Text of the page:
The Winchester Crown Court jury took just over nine hours to find Ceon Broughton guilty of manslaughter and guilty of supplying a Class A drug.
After a case described by the Crown Prosecution Service as “every parent’s worst nightmare”, Mr Michie emerged from court and said: “Regardless of the outcome of this harrowing trial, there were never going to be any winners.
“We began our life sentence on what would have been Louella’s 25th birthday. Ceon’s life sentence is knowing he didn’t help Louella to live.”
The Independent understands that Broughton’s defence team plan to appeal against his conviction, which was secured with a unanimous jury decision. Broughton, who will be sentenced on Friday morning, made no show of emotion as the guilty verdicts were delivered, but moments later he called a lawyer to his side and told him: “Text my mum.”
It can now be revealed that the suspended prison sentence he was under when he filmed Louella dying was for two counts of knife possession.
It can also be reported that there was an explosive exchange between John Michie and Broughton during a break in trial proceedings on 21 February.
As he walked with his family towards an exit, Mr Michie was heard by a BBC reporter to say “evil, evil”, and “not even sorry” in Broughton’s direction.
Broughton was seen to react by grabbing a small wooden table and hurling it against a wall, smashing it to pieces.
He then stormed into another area of the court building and damaged a water cooler before being restrained by members of his defence team and some of the police officers who had investigated Louella’s death.
The judge, The Honourable Mr Justice Goose, banned reporting of the incident until after the trial was over.
Broughton, 29, of Enfield, north London, had denied the manslaughter and drugs supply charges in connection with Louella’s death, but he declined to enter the witness box in his defence.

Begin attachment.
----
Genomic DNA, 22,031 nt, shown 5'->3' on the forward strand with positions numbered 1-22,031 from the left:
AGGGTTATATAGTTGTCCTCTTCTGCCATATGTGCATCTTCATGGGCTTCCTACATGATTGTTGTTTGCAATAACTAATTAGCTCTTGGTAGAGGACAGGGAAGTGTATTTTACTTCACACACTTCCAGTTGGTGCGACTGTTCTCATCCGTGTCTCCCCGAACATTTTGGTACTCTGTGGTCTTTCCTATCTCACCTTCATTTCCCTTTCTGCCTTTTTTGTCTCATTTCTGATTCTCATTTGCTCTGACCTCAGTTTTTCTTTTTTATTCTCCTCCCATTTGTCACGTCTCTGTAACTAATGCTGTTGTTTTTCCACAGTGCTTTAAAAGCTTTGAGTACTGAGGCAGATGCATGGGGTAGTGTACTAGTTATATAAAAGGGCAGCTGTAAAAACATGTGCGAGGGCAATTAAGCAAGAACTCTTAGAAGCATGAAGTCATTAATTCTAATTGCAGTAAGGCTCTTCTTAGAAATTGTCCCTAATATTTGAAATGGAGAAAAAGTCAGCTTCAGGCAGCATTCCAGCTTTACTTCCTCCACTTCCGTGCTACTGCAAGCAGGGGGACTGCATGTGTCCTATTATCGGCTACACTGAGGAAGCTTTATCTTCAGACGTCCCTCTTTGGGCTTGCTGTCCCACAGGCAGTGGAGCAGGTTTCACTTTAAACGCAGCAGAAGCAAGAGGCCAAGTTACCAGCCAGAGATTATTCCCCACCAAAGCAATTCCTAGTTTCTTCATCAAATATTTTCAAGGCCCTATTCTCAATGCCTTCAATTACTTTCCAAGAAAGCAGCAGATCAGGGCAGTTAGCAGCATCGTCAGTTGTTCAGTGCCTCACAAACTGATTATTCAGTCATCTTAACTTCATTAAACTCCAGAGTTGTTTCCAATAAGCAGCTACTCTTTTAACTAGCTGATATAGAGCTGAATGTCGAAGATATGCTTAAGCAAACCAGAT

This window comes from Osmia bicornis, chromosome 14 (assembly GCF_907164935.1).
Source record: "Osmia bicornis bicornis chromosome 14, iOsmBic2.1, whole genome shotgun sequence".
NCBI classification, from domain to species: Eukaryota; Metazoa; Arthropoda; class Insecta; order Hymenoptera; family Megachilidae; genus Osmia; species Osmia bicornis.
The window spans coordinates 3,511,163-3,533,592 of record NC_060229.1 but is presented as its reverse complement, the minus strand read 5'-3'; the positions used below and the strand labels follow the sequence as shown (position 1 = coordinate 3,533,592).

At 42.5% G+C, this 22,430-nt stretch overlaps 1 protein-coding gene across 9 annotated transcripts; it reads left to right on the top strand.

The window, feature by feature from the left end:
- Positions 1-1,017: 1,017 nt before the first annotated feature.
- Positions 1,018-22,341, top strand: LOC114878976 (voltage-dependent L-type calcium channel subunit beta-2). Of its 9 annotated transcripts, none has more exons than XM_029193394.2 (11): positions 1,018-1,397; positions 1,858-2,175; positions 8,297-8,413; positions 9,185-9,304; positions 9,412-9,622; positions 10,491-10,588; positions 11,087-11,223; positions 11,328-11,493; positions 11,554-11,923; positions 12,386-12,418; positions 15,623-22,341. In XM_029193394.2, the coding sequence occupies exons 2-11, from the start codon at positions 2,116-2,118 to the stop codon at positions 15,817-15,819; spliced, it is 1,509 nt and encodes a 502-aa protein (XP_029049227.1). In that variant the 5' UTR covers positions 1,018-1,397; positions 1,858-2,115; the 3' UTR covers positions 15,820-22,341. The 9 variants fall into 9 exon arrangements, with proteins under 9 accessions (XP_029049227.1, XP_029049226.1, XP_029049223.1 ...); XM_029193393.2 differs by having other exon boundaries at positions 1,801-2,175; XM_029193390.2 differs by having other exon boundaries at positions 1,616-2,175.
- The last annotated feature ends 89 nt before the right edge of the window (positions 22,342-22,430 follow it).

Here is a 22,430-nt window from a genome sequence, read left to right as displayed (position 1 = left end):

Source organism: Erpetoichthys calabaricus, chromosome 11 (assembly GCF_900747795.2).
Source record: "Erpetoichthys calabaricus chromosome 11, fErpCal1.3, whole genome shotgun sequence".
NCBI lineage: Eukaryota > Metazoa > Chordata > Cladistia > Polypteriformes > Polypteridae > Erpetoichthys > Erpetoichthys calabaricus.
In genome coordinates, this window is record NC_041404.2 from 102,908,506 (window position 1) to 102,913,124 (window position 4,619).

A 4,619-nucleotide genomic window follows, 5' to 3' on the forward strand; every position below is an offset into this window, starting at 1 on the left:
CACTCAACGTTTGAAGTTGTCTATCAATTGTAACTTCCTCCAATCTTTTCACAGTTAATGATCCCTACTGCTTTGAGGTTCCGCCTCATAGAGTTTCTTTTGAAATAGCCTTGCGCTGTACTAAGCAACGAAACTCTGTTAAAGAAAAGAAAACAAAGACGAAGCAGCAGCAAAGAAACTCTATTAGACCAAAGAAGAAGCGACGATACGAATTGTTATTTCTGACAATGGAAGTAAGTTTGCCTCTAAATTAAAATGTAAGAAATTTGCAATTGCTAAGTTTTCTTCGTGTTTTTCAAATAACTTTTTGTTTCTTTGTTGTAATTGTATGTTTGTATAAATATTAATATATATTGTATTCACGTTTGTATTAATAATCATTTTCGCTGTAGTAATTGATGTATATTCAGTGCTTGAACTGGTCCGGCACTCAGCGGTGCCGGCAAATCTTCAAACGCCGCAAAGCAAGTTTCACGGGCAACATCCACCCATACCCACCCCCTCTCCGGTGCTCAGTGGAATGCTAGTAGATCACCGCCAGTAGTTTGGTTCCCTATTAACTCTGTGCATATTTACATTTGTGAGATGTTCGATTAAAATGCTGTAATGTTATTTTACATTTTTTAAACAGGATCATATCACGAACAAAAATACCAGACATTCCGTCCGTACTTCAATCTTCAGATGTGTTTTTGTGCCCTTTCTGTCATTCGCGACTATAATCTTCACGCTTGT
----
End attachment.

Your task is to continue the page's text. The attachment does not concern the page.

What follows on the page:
The court heard that Louella – described by police who investigated her death as “a free spirit” – died from the world’s first known fatal overdose of 2C-P at the Bestival music festival on 10 September 2017, the night before her 25th birthday. She was just 400 metres from the festival’s medical tent, but the prosecution said that instead of taking effective action to help, Broughton watched and filmed her enduring a “gradual demise” over six hours, during which she “screamed like a wild animal” before collapsing.
After the trial was over, senior investigating officer Neil Devoto, of Dorset Police, summed up Broughton’s actions by saying: “Even when she lay motionless, struggling for breath and dying, he continued to take photos and videos and message friends. All he needed to do was walk a few hundred metres to an on-site hospital. His actions were selfish and shameful.”
The court heard that as Louella’s condition deteriorated, Broughton had been worried about getting in trouble with the police because a month earlier, he had received the 24-week suspended sentence, which could be activated if he broke the law again.
When a friend told him to call an ambulance, the jury was told, Broughton messaged back: “I can’t get bagged [arrested].”
Prosecutor William Mousley QC said the real reason Broughton “let Louella down so badly, was to save himself and perhaps even to collect souvenirs of the fatal evening on his phone”.
“That,” said Mr Mousley, “is shocking and despicable negligence of the highest order.”
Louella, he added, had fallen victim to the consequences of a “fatal attraction” for her boyfriend.
“Her attraction to Ceon Broughton,” said Mr Mousley, “her feelings towards Ceon Broughton, turned out to be a fatal attraction.”
Medical expert Professor Charles Deakin said Louella would have had a 90 per cent chance of survival had she received early medical help. Instead, Prof Deakin said, Louella was “in all probability dead” in the last video that Broughton took.